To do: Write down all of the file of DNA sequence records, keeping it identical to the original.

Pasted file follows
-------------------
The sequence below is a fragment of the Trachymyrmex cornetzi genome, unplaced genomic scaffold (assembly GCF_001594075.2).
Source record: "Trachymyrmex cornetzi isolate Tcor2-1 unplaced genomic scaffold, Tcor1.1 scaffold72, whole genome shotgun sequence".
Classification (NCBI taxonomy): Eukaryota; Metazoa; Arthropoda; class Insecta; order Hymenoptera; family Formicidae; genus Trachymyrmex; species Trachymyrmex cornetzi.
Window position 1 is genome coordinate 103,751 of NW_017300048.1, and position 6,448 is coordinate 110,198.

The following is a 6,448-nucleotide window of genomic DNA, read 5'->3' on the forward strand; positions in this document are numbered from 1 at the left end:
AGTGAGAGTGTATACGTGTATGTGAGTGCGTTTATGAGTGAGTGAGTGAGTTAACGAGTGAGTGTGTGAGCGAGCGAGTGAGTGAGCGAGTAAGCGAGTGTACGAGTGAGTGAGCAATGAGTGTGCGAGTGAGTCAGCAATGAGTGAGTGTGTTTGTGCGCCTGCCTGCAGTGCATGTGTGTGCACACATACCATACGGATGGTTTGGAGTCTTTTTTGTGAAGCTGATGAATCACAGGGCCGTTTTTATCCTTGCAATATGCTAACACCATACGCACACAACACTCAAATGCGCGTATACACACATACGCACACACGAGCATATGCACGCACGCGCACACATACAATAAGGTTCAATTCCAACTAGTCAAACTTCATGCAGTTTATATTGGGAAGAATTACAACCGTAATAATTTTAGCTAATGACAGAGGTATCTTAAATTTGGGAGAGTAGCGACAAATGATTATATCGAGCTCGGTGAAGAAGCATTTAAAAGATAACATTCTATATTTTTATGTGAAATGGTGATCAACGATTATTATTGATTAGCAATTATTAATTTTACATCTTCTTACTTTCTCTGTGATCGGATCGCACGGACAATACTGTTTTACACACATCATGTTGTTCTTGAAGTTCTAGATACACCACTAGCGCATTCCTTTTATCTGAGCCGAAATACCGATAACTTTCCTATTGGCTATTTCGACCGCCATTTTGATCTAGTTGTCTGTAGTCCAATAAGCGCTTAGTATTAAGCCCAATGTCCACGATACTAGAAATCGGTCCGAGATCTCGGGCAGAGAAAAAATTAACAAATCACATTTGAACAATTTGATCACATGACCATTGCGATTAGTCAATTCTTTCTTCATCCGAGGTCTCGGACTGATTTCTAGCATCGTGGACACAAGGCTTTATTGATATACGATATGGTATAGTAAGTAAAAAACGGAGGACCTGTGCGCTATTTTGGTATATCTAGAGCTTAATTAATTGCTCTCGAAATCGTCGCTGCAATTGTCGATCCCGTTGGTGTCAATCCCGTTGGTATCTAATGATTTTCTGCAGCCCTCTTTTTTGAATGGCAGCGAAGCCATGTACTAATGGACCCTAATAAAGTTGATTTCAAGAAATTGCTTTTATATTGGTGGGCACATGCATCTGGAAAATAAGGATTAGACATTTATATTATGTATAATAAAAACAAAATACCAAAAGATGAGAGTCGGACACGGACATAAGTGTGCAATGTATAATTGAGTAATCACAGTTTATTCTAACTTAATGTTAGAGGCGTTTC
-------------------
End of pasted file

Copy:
The sequence below is a fragment of the Trachymyrmex cornetzi genome, unplaced genomic scaffold (assembly GCF_001594075.2).
Source record: "Trachymyrmex cornetzi isolate Tcor2-1 unplaced genomic scaffold, Tcor1.1 scaffold72, whole genome shotgun sequence".
Classification (NCBI taxonomy): Eukaryota; Metazoa; Arthropoda; class Insecta; order Hymenoptera; family Formicidae; genus Trachymyrmex; species Trachymyrmex cornetzi.
Window position 1 is genome coordinate 103,751 of NW_017300048.1, and position 6,448 is coordinate 110,198.

The following is a 6,448-nucleotide window of genomic DNA, read 5'->3' on the forward strand; positions in this document are numbered from 1 at the left end:
AGTGAGAGTGTATACGTGTATGTGAGTGCGTTTATGAGTGAGTGAGTGAGTTAACGAGTGAGTGTGTGAGCGAGCGAGTGAGTGAGCGAGTAAGCGAGTGTACGAGTGAGTGAGCAATGAGTGTGCGAGTGAGTCAGCAATGAGTGAGTGTGTTTGTGCGCCTGCCTGCAGTGCATGTGTGTGCACACATACCATACGGATGGTTTGGAGTCTTTTTTGTGAAGCTGATGAATCACAGGGCCGTTTTTATCCTTGCAATATGCTAACACCATACGCACACAACACTCAAATGCGCGTATACACACATACGCACACACGAGCATATGCACGCACGCGCACACATACAATAAGGTTCAATTCCAACTAGTCAAACTTCATGCAGTTTATATTGGGAAGAATTACAACCGTAATAATTTTAGCTAATGACAGAGGTATCTTAAATTTGGGAGAGTAGCGACAAATGATTATATCGAGCTCGGTGAAGAAGCATTTAAAAGATAACATTCTATATTTTTATGTGAAATGGTGATCAACGATTATTATTGATTAGCAATTATTAATTTTACATCTTCTTACTTTCTCTGTGATCGGATCGCACGGACAATACTGTTTTACACACATCATGTTGTTCTTGAAGTTCTAGATACACCACTAGCGCATTCCTTTTATCTGAGCCGAAATACCGATAACTTTCCTATTGGCTATTTCGACCGCCATTTTGATCTAGTTGTCTGTAGTCCAATAAGCGCTTAGTATTAAGCCCAATGTCCACGATACTAGAAATCGGTCCGAGATCTCGGGCAGAGAAAAAATTAACAAATCACATTTGAACAATTTGATCACATGACCATTGCGATTAGTCAATTCTTTCTTCATCCGAGGTCTCGGACTGATTTCTAGCATCGTGGACACAAGGCTTTATTGATATACGATATGGTATAGTAAGTAAAAAACGGAGGACCTGTGCGCTATTTTGGTATATCTAGAGCTTAATTAATTGCTCTCGAAATCGTCGCTGCAATTGTCGATCCCGTTGGTGTCAATCCCGTTGGTATCTAATGATTTTCTGCAGCCCTCTTTTTTGAATGGCAGCGAAGCCATGTACTAATGGACCCTAATAAAGTTGATTTCAAGAAATTGCTTTTATATTGGTGGGCACATGCATCTGGAAAATAAGGATTAGACATTTATATTATGTATAATAAAAACAAAATACCAAAAGATGAGAGTCGGACACGGACATAAGTGTGCAATGTATAATTGAGTAATCACAGTTTATTCTAACTTAATGTTAGAGGCGTTTC